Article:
FLESH AND GOLD by Phyllis Gotlieb
MYSTERY THRILLER
Released: Feb. 1, 1998

First outing for the Canadian poet and writer since Heart of Red Iron (1989). In Starry Nova, the port city of Fthel V, circuit judge Skerow, a telepathic, dinosaurian Khagodi, discovers that her fellow-judge, Thordh, takes bribes. Soon Thordh turns up dead, poisoned by a court clerk who also tries to kill Skerow. Now, an amphibious, genetically altered woman, Kobai, captured on Khagodis, where she was an enslaved collector of gold nuggets, was brought to Starry Nova and displayed in a tank outside a brothel as an enticement to customers. Before returning home, Skerow notifies GalFed, which sends agent Ned Gattes, a gladiator, to investigate. Ned's partner, Jacaranda, is put into a tank with Kobai, then murdered as a sexual spectacle by Zamos, the company that owns the brothel. Skerow's next case again involves gold, and also Nohl, the Khagodi who brought Kobai to Starry Nova, and Nohl's homicidal human accomplice, Ferrier: The pair work for Goldyne. Nohl, having been poisoned, confesses, but the malefactors attempt to poison Skerow, too. Saved by her ex-husband, Evarny, Skerow—and numerous other investigators on several scattered planets—must establish a link between Zamos and Goldyne and bring the guilty parties to justice. Overinvolved but unflinching with a splendid array of aliens, motives, and perversions. Read full book review >
HEART OF RED IRON by Phyllis Gotlieb
Released: March 20, 1989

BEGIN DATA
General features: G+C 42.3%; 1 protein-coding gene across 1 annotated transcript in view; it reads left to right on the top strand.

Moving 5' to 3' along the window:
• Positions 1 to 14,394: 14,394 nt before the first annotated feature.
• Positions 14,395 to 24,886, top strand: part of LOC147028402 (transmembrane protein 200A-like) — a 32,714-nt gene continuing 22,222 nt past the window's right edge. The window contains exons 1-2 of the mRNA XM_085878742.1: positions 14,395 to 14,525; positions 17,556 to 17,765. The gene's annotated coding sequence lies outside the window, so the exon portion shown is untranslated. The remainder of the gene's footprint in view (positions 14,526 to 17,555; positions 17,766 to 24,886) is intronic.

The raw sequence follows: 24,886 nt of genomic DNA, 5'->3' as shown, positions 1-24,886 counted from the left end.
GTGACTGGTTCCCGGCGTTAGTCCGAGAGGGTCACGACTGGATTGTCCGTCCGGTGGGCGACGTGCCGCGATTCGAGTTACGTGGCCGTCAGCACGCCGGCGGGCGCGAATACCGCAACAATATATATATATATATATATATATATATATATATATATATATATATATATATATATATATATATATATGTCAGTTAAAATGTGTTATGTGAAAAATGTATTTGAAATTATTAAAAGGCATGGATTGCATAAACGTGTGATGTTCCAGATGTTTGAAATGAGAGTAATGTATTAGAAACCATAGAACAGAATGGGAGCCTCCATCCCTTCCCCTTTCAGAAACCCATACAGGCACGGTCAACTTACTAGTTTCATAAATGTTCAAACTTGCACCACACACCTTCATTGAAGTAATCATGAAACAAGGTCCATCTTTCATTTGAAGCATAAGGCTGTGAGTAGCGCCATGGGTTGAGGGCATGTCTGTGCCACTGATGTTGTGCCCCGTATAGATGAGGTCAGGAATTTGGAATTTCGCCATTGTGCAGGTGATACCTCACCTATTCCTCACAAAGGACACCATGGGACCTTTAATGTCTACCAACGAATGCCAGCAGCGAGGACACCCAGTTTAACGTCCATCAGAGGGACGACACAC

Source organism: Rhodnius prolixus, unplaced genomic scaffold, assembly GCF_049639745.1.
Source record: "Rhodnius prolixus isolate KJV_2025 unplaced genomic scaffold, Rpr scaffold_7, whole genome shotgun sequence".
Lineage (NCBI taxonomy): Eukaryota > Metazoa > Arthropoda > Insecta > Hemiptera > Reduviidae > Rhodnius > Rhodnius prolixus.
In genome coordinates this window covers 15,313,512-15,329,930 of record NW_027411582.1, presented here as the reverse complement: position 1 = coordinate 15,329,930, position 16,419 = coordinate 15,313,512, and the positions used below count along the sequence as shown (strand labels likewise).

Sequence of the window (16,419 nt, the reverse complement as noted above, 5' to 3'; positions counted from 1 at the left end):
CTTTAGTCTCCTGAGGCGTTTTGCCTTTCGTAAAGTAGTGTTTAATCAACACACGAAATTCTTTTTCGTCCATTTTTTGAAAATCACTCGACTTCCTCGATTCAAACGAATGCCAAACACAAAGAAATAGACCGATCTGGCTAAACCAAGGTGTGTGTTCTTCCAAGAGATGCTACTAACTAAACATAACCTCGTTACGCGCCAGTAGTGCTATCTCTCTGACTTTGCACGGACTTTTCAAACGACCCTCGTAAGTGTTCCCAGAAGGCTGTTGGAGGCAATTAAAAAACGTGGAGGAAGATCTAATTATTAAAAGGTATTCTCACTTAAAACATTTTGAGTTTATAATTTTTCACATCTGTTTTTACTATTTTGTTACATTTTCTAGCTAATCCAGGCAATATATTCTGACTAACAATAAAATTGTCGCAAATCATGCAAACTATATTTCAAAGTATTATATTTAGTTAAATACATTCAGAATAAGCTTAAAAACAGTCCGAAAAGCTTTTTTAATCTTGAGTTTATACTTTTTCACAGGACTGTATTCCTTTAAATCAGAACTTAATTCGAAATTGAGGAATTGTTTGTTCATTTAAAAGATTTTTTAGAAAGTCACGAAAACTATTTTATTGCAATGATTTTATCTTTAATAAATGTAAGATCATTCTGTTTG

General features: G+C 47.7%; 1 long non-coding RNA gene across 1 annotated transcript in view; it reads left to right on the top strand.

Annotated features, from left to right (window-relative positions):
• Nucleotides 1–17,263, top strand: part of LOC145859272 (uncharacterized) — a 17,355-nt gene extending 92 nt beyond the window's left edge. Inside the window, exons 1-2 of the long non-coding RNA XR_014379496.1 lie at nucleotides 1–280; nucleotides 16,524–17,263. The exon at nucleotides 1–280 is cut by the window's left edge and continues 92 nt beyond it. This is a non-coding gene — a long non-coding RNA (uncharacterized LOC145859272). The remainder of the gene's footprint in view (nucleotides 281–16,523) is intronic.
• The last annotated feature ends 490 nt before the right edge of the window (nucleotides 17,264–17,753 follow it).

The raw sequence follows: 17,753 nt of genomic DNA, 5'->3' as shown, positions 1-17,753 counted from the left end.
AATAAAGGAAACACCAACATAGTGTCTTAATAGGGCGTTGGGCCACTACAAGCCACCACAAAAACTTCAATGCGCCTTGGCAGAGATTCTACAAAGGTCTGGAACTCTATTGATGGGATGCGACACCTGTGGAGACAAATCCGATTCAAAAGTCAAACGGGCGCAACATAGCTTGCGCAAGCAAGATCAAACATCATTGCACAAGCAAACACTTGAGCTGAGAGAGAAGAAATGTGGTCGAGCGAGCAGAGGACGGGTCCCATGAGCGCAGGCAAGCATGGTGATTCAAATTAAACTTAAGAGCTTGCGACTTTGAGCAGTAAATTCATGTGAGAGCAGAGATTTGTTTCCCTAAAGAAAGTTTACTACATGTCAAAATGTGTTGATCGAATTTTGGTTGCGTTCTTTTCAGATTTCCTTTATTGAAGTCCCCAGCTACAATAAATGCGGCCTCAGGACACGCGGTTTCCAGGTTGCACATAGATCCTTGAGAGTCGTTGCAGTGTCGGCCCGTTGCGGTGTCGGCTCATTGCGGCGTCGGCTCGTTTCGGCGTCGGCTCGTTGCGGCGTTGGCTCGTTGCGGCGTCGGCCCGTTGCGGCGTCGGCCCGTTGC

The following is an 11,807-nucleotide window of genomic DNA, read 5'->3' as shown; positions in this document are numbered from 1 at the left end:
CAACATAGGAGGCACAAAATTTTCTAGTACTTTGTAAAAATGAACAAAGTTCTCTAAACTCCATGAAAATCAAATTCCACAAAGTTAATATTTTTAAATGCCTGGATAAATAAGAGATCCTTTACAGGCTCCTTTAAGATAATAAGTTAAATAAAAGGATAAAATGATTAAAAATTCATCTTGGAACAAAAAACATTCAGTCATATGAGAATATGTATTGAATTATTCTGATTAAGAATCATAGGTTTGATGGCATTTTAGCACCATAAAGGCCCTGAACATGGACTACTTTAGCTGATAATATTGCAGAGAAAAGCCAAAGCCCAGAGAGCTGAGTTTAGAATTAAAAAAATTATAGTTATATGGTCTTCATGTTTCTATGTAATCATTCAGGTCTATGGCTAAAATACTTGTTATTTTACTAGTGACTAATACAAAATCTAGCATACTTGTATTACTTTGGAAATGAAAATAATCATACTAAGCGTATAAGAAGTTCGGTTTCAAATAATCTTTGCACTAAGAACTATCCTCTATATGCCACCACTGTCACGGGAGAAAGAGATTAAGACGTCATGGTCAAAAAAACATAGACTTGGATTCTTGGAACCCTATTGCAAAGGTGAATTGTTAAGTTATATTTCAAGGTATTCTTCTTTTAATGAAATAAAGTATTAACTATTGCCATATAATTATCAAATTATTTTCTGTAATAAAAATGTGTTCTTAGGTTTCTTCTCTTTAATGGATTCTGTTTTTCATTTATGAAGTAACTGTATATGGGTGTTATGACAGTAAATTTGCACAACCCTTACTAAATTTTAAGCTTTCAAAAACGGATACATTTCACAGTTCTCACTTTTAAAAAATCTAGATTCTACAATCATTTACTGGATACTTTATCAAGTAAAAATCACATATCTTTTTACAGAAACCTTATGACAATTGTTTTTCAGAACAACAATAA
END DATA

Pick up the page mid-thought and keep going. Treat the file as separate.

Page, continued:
Sequel to O Master Caliban! (1976): a bubbling stew of ecological experiments, sentient machines, aliens and clone/family rivalries. For complex reasons, another colonizing expedition blasts off for Dahlgren's World: a violent, unpleasant, gloom-shrouded planet last seen occupied by ergs—sentient machines whose mission was to slaughter all animal life. Joining the expedition, naturally, are Sven Dahlgren, the four-armed son of biological-whiz Edvard, his doctor wife Ardagh, and his robot doppelganger Mod—along with three different sets of aliens hoping to found colonies. The picture becomes even more complicated when Prima, a cold-loving sentient meteorid, and her daughters, crash-land in a volcanic crater whence they howl telepathically for rescue. Some ergs show up, too, less murderous than hitherto, apparently intent on kidnapping Sven—or it is Mod they're really after? Also roaming the planet are various Sven-clones, also hostile. Can Sven rescue poor Prima? And what do the ergs want? Yes, with alien help—and a chat, respectively; the ergs, you see, have progressed rapidly and now desire to join the Galactic Federation, and in Mod they discover a kindred spirit. Churning, brisk, imaginative, often stimulating, fairly appealing work, from which the flaws here—an overabundance of ingredients, insufficient cooking—don't detract much. Read full book review >